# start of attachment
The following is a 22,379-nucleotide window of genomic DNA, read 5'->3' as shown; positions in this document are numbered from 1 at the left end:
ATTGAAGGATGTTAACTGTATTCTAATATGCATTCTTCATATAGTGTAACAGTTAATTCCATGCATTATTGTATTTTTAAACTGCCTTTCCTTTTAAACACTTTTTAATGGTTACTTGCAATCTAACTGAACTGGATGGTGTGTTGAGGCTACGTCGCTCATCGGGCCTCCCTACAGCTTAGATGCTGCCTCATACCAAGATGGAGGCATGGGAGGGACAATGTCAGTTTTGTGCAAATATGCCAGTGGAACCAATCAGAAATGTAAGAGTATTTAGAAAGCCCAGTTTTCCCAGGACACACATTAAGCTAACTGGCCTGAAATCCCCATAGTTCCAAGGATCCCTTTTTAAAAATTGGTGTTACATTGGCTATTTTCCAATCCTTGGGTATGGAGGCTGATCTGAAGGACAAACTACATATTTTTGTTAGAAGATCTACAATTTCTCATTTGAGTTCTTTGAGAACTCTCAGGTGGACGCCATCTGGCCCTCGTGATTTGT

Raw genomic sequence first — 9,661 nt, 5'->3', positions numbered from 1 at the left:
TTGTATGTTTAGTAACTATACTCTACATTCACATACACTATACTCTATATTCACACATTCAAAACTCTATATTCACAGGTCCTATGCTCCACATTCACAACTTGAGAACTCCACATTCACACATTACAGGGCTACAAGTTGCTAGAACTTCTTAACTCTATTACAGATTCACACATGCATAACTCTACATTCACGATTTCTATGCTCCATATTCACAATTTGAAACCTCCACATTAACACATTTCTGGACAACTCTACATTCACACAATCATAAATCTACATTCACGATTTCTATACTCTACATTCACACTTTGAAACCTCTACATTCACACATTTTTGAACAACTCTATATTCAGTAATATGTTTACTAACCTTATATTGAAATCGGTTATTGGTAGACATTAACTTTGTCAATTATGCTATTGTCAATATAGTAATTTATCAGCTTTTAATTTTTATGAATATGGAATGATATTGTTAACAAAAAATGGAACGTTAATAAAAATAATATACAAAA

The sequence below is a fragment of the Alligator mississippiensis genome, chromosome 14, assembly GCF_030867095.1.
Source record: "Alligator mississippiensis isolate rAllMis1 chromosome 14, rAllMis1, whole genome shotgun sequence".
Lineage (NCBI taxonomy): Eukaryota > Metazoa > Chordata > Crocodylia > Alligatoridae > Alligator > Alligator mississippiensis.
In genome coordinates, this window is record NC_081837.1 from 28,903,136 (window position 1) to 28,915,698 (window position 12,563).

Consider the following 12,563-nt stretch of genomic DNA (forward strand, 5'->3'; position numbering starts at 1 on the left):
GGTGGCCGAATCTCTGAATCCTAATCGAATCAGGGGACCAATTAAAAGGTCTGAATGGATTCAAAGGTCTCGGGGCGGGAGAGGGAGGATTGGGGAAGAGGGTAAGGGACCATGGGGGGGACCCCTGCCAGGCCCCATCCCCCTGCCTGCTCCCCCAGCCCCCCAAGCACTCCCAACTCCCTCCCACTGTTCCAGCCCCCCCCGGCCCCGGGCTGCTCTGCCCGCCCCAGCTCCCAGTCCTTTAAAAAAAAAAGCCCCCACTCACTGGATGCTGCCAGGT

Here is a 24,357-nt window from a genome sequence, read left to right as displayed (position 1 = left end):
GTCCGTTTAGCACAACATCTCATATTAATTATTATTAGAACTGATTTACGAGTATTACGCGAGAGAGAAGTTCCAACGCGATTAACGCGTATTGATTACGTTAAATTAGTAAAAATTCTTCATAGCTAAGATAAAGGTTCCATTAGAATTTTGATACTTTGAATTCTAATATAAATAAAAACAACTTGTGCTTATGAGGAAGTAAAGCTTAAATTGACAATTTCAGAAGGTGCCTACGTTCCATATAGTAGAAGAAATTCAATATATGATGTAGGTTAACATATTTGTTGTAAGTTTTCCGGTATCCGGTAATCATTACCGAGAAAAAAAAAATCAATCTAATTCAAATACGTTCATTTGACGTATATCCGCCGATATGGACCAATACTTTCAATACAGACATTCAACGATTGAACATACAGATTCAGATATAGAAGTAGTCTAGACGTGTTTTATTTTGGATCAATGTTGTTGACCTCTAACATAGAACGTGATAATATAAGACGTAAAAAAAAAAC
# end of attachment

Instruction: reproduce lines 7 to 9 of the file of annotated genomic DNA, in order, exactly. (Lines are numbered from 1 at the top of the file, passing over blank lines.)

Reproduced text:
Lineage (NCBI taxonomy): Eukaryota > Metazoa > Chordata > Crocodylia > Alligatoridae > Alligator > Alligator mississippiensis.
In genome coordinates, this window is record NC_081837.1 from 28,903,136 (window position 1) to 28,915,698 (window position 12,563).

Consider the following 12,563-nt stretch of genomic DNA (forward strand, 5'->3'; position numbering starts at 1 on the left):